With recent news breaking that Google will be opening up keyword bidding policies on trademarked terms, it is time to reconsider whether this is a valid and cost-effective tactic to consider.

On its face, bidding on a competitor’s name or key product seems to be a money-losing proposition. After all, in pay-per-click advertising, we seek relevant traffic that is likely to convert into customers or leads. Someone looking for a direct competitor would seem to be the exact opposite of a likely customer – they are in fact searching, specifically, for your competitor.

But when you reconsider, you realize that a user searching on a competitor’s brand name is clearly in the market for your competitor’s product or service, and, further, that you provide the same or a similar product or service. What’s the situation then? Here’s a searcher, a potential customer, somebody probably nearing the end of the decision cycle, and you’re effectively ignoring them.

With that in mind, here are some keys to successful advertising on a competitor’s branded name:

Don’t misrepresent yourself. Don’t pose as the competitor. This tactic will leave your first-time customer disillusioned, and it is the only tactic that might result in legally enforceable repercussions. From either perspective, it’s not worth the risk. Stand behind your company’s name, and be confident in bidding for your competitor’s customers.

Emphasize what makes your company special, unique, and better. In a competitive marketplace, your brand must stand for something different from and better than your competitor. Bid on your competitor’s name, and then use your 140 characters of ad text to make these differences clear. Examples could include superior customer service, the best prices in the marketplace, or longstanding experience online or in-store beyond what your competitors have. (If you don’t have something special, unique, or better, it is time to reconsider whether you should be in business at all…)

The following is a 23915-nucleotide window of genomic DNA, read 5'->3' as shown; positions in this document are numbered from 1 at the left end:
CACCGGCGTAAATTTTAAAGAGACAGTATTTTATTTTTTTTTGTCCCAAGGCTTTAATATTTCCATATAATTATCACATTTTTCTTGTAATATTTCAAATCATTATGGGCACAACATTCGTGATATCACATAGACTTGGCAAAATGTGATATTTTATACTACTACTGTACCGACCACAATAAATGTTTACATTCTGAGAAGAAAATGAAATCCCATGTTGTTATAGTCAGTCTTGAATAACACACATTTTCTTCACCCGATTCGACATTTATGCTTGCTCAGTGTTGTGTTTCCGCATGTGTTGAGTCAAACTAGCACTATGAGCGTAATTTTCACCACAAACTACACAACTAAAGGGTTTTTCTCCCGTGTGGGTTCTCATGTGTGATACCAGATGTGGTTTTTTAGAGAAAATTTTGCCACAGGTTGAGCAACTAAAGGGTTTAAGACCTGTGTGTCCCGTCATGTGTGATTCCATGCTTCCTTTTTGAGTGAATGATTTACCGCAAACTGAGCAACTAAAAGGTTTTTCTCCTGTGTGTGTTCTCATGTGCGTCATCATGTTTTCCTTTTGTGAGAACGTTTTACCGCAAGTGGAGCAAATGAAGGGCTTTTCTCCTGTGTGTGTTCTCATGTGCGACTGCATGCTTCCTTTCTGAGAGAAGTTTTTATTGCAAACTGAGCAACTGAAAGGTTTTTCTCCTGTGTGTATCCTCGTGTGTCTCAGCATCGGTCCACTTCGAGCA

Consider responding to your competitor’s claims. Look at what your competitors are claiming, either through their ad text or through their general online messaging, and attack it. Presumably, a user searching on a specific competitor’s name is attracted to these claims, and by emphasizing your superiority in their area of strength, you are more likely to draw clicks and potential purchases from these new users.

Prepare for an increase in cost-per-click. In my experience, the only downside to bidding on a competitor’s name is the cost-per-click. But make sure to get past the sticker shock, and analyze whether the keywords are working. Monitor the cost-per-acquisition or ROI on these new keywords, and let the raw numbers determine whether they are effective keywords. I suspect that they will be. (If you are with a PPC agency, arm yourself with the numbers to support this tactic to your clients.)

Now, whether you think it is a bad policy or a good one, it is time to adjust your strategies to reflect it. If anything, this adjustment will bring in more bidders on your company name.

With that in mind, if you have not been bidding on your own company name and your own trademarked terms, stop reading, open up your AdWords accounts, and add these keywords right now. These are, have been, and always will be your cheapest and best-converting keywords.

With more competitors drawn in due to the new policy, it is likely that you will see a more competitive landscape. Prepare to stand behind the strength of your brand, and reap the benefits.